W boson

Trillions of neutrinos pass through you (and the entire Earth) every second without interacting. How do they pull off this incredible feat? Physicist Kirsty Duffy explains the origin of the neutrino’s superpower on this episode of EvenBananas.

From PBS Space Time, May 25, 2022: Fermilab scientists spent almost a decade recording collisions in the Tevatron collider and another ten years analyzing data finding the W boson’s mass seems to be 0.01 percent heavier than expected. Now, understanding why the particle has mass puts the current Standard Model to the test.

From MSN (Spain), May 26, 2022: A series of precise measurements of well-known ordinary particles and processes have threatened to shake our understanding of physics from the Muon g-2 and W boson Fermilab announcements . Now the LHC is preparing to operate at a higher energy level and intensity than ever before, there is a chance that new particles are produced through even rarer processes or are hidden under backgrounds that we have not yet unearthed.

From Nature Italy May 20, 2022: CDF co-spokesperson Giorgio Chiarelli tells the story of how Italy contributed to the measurement of the W boson mass, opening a door on new physics. For more than 10 years after the Tevatron detector at Fermilab produced the last crashes between protons and antiprotons, the collaboration announced the most precise measure of the W boson mass ever achieved.

From the Nature Briefing, May 13, 2022: Based on data recorded with the CDF II detector at Fermilab between 2002 and 2011 at the Tevatron, the collaboration reconstructed more than 4 million W boson candidates through their decays into an electron or muon accompanied by the respective neutrino. The CDF Collaboration stated their result “suggests the possibility of improvements to the standard model calculation or of extensions to it”.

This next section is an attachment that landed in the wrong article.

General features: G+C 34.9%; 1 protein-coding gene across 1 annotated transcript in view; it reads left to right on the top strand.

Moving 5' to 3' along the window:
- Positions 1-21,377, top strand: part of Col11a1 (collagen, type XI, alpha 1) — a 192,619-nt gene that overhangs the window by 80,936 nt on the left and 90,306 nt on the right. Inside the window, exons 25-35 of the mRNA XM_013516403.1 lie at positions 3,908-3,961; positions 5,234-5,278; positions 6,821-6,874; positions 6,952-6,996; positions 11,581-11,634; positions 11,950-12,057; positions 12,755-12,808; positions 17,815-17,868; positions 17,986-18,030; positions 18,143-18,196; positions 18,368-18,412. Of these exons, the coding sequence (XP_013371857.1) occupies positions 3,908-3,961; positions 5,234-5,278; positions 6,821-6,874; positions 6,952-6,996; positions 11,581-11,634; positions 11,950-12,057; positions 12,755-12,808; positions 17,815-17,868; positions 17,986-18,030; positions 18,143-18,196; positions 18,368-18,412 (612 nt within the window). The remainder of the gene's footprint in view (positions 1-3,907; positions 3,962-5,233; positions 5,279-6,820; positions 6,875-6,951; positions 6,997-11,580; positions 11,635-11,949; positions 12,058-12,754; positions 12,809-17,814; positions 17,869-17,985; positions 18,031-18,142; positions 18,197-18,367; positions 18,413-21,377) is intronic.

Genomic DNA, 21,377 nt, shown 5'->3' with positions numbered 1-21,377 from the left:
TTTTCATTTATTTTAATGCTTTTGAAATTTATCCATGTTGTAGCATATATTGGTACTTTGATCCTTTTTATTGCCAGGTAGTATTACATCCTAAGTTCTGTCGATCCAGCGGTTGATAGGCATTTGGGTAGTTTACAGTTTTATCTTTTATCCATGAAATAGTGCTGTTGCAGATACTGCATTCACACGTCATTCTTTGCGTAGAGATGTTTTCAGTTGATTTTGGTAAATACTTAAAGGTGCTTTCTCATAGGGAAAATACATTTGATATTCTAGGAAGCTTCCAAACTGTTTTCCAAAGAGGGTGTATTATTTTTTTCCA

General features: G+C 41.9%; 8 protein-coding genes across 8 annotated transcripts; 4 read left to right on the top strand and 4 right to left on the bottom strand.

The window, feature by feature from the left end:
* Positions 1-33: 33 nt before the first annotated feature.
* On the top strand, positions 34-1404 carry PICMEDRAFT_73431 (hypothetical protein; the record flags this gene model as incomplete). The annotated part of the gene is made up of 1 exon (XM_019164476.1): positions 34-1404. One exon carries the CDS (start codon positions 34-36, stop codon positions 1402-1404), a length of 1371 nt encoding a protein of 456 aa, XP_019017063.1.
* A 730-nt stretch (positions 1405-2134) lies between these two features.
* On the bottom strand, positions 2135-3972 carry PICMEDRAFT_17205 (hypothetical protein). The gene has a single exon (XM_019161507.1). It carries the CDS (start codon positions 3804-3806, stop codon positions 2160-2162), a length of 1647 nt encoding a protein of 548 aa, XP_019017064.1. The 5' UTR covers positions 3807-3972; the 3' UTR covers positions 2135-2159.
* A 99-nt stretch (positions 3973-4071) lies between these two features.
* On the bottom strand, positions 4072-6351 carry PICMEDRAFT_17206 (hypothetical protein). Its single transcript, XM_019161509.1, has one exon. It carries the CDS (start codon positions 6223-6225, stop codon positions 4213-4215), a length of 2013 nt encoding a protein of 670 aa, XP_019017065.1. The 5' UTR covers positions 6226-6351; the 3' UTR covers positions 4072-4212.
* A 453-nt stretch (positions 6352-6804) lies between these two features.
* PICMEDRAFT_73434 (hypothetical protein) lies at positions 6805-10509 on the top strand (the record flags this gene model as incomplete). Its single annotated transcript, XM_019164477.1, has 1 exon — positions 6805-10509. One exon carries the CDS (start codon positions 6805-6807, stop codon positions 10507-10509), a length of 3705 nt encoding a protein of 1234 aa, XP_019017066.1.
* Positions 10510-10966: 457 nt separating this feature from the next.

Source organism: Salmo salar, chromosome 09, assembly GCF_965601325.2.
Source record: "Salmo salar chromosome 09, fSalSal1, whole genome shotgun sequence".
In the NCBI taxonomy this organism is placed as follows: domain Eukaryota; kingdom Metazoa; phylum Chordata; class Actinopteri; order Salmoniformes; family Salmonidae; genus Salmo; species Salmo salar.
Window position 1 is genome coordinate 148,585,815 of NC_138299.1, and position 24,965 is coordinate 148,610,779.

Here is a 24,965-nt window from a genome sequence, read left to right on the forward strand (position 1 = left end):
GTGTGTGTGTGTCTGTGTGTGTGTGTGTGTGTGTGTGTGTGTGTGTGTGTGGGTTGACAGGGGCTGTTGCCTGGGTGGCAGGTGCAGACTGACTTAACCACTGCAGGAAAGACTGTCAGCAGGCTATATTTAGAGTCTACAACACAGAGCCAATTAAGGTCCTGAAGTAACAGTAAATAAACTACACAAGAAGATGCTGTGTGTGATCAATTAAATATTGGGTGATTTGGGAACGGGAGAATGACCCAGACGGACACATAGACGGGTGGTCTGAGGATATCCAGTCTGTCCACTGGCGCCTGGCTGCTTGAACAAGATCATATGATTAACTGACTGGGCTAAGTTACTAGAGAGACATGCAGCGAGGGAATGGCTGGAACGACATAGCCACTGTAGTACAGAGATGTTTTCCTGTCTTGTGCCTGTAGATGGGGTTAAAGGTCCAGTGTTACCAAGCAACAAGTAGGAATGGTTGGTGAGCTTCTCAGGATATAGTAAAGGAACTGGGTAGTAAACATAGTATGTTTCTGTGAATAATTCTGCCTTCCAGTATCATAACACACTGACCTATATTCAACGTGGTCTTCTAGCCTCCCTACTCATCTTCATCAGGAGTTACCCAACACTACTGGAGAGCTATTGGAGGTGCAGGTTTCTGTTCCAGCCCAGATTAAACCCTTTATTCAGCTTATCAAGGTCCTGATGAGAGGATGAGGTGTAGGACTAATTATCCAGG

Fermilab’s CDF experiment has recently announced a measurement of the mass of the W boson with unprecedented precision. Even more interesting, the measurement disagrees with theoretical predictions. If confirmed, this could be a very big deal. In this video, Fermilab’s Don Lincoln gives a far-ranging explanation of the measurement and its significance.

From Pour la Science, April 11, 2022: A new measurement of the mass of the W boson is higher than predicted by the Standard Model. Is this a sign of new physics? For experts in the field, this conclusion would be premature. But this result is nevertheless very interesting as one of the most difficult measurements in physics.

From Gizmodo, April 7, 2022: A collaboration of 400 researchers have precisely measured the mass of the W boson and to their surprise found that the boson is more massive than predicted by the Standard Model of particle physics. All the data was collected from experiments at the four-story-tall, 4,500-ton Collider Detector (CDF-II for short) at Fermilab’s Tevatron accelerator.